Janis Parker
5/8/10 3:48 PM

How to capture the magic of a snowy winter’s night in the country, the dark still air fresh with falling flakes? Or the elegance of the moon reflecting on a deep watery lake? Or even the shallow glitter and silly glam of a young starlet tap-tap-tapping away on stage? Plastic beads and bits of fabric and a couple lengths of ribbon might not seem at all adequate to such tasks, but Janis Parker has proved them so. In a unique practice that might best be described as fiber assemblage, Parker thoughtfully scraps together such unassuming materials as fake eyelashes, plastic palettes, crochet doilies and random pieces of jewelry to movingly embody the kinds of situations described above. Alright, so a sassy little starlet isn’t exactly moving, but Parker’s depiction of her is hilarious, all shining lights and chickadee body; even the corners of her frame are touched up with gold and silver paint, as if stage lights. The winter’s night and the reflecting moon, classical subjects of so many a poem and painting, receive welcome new treatment here, appropriately sensitive and intelligent. No crocheted snowflake could ever be exactly like any other; that it also recalls Amerindian dreamcatchers is perfect for a truly wondrous night. The reflected moon, meanwhile, is depicted with a handful of plastic beads, an image seen in water that, because fragmented, must be ebbing. Plastic beads have rarely held such elegance.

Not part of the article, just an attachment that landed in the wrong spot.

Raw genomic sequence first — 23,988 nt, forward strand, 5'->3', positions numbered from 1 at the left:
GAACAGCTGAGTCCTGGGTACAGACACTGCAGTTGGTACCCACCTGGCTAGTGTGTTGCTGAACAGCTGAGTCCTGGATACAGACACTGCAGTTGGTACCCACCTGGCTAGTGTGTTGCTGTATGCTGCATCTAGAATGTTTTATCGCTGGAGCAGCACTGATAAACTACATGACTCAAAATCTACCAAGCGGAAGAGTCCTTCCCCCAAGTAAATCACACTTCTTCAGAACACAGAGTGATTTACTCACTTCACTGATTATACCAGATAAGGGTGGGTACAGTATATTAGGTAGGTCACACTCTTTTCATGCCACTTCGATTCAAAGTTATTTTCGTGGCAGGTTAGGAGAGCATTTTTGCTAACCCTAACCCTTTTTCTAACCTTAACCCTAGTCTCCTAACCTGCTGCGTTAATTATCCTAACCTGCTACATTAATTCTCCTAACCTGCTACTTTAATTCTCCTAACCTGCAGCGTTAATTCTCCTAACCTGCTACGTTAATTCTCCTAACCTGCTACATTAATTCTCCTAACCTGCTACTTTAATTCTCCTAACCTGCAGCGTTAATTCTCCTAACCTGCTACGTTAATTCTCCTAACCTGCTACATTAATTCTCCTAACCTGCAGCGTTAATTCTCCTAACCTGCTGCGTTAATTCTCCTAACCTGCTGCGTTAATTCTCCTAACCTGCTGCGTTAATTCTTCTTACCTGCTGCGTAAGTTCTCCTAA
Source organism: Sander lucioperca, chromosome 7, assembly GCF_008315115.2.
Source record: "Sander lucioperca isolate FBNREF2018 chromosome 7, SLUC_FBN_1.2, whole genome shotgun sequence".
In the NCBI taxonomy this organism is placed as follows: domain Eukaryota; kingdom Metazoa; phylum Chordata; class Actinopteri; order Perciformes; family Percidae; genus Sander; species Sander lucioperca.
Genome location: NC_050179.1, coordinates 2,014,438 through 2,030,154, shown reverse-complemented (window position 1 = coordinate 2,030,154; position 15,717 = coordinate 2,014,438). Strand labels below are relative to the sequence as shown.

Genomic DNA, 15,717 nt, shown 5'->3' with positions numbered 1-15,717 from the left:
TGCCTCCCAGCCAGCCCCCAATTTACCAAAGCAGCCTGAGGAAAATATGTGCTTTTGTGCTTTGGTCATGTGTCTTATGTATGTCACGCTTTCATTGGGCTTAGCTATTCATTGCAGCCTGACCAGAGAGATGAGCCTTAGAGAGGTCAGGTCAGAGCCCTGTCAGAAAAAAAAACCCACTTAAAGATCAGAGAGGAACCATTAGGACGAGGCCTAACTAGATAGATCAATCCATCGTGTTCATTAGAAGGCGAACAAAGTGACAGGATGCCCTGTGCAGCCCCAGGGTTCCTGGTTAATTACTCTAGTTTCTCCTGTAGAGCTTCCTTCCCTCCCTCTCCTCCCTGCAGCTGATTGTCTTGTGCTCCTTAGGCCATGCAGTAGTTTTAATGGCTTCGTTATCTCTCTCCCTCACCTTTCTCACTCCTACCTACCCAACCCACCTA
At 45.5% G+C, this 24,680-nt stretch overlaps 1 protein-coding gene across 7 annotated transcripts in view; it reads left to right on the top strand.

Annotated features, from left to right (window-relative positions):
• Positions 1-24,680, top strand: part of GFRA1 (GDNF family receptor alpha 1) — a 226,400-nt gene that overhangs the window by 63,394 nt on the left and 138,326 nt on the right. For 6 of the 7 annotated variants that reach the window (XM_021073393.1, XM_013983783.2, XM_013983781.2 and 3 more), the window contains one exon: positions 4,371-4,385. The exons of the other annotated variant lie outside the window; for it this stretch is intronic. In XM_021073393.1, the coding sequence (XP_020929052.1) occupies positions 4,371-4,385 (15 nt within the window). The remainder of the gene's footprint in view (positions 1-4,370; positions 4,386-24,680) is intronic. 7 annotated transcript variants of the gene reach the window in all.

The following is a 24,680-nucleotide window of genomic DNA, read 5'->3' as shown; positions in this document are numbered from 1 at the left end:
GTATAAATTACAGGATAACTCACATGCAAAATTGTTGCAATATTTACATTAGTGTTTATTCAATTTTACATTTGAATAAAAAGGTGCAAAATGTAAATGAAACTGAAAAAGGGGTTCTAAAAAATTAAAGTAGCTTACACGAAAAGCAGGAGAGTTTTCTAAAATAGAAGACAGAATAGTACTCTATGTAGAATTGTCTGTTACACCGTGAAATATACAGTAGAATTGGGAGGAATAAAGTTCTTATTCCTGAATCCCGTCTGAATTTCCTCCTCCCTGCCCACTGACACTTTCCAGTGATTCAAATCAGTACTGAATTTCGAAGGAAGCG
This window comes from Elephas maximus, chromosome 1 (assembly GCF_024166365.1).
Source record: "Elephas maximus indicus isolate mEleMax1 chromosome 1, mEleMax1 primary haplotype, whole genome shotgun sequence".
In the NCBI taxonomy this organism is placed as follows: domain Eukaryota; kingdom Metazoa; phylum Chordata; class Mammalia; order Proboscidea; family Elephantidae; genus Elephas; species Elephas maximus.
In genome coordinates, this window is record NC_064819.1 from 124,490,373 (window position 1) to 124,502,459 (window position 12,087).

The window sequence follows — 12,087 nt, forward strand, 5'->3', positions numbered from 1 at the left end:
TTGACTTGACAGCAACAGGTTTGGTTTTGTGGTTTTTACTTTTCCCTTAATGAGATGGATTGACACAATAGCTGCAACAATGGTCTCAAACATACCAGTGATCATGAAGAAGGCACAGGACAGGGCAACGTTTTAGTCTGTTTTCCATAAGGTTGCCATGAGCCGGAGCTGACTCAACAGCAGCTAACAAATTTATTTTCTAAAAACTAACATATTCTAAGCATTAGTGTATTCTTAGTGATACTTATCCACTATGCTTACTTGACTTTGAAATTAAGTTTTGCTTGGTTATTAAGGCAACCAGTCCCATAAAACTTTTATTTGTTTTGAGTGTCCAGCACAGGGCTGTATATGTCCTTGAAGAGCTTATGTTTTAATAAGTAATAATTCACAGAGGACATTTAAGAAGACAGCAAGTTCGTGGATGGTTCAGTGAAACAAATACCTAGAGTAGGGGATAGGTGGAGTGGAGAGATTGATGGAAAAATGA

—Lori Waxman
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